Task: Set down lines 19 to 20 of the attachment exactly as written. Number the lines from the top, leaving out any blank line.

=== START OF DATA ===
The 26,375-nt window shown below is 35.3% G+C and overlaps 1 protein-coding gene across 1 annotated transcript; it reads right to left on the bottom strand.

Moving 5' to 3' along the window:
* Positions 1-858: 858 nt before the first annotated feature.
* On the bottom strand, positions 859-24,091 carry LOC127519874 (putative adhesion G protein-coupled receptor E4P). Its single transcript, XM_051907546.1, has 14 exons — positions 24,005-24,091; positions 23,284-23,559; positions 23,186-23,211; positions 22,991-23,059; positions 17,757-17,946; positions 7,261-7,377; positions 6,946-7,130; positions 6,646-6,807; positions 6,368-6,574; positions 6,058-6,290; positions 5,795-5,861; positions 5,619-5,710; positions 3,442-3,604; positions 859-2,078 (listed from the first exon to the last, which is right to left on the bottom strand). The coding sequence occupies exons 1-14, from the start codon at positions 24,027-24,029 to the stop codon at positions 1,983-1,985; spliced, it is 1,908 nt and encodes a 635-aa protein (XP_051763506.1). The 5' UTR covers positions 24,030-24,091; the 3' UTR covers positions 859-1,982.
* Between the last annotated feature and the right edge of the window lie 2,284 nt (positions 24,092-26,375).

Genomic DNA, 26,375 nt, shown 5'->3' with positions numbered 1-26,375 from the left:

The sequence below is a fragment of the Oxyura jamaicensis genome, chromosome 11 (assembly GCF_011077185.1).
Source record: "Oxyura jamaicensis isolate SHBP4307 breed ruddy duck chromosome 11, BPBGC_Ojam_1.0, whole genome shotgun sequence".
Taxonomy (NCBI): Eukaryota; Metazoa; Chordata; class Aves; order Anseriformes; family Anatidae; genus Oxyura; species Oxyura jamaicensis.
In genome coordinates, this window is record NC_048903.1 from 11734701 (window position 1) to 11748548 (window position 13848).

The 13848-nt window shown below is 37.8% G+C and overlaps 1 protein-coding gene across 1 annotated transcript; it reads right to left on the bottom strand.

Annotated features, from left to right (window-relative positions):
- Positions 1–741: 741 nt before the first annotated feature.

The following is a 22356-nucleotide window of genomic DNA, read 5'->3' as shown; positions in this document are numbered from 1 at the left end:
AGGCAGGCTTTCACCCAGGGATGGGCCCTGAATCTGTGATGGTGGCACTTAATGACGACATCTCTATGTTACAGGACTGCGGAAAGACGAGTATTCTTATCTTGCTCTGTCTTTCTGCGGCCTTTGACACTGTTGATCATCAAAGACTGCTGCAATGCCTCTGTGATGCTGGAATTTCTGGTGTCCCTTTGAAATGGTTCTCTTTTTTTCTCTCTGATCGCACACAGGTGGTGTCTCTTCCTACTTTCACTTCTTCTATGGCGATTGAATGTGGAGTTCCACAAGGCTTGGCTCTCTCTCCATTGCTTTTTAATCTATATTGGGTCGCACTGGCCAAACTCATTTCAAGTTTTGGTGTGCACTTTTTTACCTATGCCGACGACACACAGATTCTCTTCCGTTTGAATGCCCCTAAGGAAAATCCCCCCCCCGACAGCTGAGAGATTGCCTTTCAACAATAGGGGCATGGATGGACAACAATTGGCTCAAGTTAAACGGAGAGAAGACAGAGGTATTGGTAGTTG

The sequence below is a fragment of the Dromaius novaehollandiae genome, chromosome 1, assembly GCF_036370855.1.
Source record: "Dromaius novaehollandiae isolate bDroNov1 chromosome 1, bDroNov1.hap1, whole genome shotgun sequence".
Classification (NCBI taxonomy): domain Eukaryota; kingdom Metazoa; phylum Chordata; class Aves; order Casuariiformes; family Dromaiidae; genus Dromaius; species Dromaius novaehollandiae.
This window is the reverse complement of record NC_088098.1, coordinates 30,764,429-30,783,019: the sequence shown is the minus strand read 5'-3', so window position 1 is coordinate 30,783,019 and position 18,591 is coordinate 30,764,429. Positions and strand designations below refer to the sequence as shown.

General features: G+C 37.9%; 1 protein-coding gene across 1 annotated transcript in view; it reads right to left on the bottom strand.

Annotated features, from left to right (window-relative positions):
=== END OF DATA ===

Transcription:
This window is the reverse complement of record NC_088098.1, coordinates 30,764,429-30,783,019: the sequence shown is the minus strand read 5'-3', so window position 1 is coordinate 30,783,019 and position 18,591 is coordinate 30,764,429. Positions and strand designations below refer to the sequence as shown.

General features: G+C 37.9%; 1 protein-coding gene across 1 annotated transcript in view; it reads right to left on the bottom strand.